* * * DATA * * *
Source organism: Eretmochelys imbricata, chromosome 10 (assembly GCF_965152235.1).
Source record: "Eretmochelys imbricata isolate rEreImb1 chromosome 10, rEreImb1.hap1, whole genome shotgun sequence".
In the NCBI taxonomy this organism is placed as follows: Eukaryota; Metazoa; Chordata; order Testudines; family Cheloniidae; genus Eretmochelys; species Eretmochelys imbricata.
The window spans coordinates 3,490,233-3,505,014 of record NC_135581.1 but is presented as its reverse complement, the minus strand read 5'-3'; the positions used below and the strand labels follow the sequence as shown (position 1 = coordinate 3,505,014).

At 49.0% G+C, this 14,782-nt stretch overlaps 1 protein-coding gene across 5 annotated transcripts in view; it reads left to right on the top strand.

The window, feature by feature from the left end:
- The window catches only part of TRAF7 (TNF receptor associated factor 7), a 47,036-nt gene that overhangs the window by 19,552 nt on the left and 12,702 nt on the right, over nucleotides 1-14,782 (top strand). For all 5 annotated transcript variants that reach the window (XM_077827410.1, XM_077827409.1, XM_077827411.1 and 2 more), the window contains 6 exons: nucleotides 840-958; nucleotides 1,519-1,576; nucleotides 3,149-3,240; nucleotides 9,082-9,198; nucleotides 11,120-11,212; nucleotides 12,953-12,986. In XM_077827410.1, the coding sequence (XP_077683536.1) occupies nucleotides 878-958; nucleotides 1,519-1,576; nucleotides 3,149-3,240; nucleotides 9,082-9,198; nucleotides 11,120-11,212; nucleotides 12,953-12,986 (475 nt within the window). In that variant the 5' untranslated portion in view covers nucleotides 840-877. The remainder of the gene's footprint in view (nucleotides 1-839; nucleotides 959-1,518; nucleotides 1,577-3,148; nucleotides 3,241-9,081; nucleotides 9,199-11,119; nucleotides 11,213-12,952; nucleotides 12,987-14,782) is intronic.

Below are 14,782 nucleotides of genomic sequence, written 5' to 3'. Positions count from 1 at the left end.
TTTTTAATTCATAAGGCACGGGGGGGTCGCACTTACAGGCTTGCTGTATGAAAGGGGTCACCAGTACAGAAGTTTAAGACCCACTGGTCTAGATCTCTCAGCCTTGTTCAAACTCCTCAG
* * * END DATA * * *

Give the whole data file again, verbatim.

Source organism: Eretmochelys imbricata, chromosome 10 (assembly GCF_965152235.1).
Source record: "Eretmochelys imbricata isolate rEreImb1 chromosome 10, rEreImb1.hap1, whole genome shotgun sequence".
In the NCBI taxonomy this organism is placed as follows: Eukaryota; Metazoa; Chordata; order Testudines; family Cheloniidae; genus Eretmochelys; species Eretmochelys imbricata.
The window spans coordinates 3,490,233-3,505,014 of record NC_135581.1 but is presented as its reverse complement, the minus strand read 5'-3'; the positions used below and the strand labels follow the sequence as shown (position 1 = coordinate 3,505,014).

At 49.0% G+C, this 14,782-nt stretch overlaps 1 protein-coding gene across 5 annotated transcripts in view; it reads left to right on the top strand.

The window, feature by feature from the left end:
- The window catches only part of TRAF7 (TNF receptor associated factor 7), a 47,036-nt gene that overhangs the window by 19,552 nt on the left and 12,702 nt on the right, over nucleotides 1-14,782 (top strand). For all 5 annotated transcript variants that reach the window (XM_077827410.1, XM_077827409.1, XM_077827411.1 and 2 more), the window contains 6 exons: nucleotides 840-958; nucleotides 1,519-1,576; nucleotides 3,149-3,240; nucleotides 9,082-9,198; nucleotides 11,120-11,212; nucleotides 12,953-12,986. In XM_077827410.1, the coding sequence (XP_077683536.1) occupies nucleotides 878-958; nucleotides 1,519-1,576; nucleotides 3,149-3,240; nucleotides 9,082-9,198; nucleotides 11,120-11,212; nucleotides 12,953-12,986 (475 nt within the window). In that variant the 5' untranslated portion in view covers nucleotides 840-877. The remainder of the gene's footprint in view (nucleotides 1-839; nucleotides 959-1,518; nucleotides 1,577-3,148; nucleotides 3,241-9,081; nucleotides 9,199-11,119; nucleotides 11,213-12,952; nucleotides 12,987-14,782) is intronic.

Below are 14,782 nucleotides of genomic sequence, written 5' to 3'. Positions count from 1 at the left end.
TTTTTAATTCATAAGGCACGGGGGGGTCGCACTTACAGGCTTGCTGTATGAAAGGGGTCACCAGTACAGAAGTTTAAGACCCACTGGTCTAGATCTCTCAGCCTTGTTCAAACTCCTCAG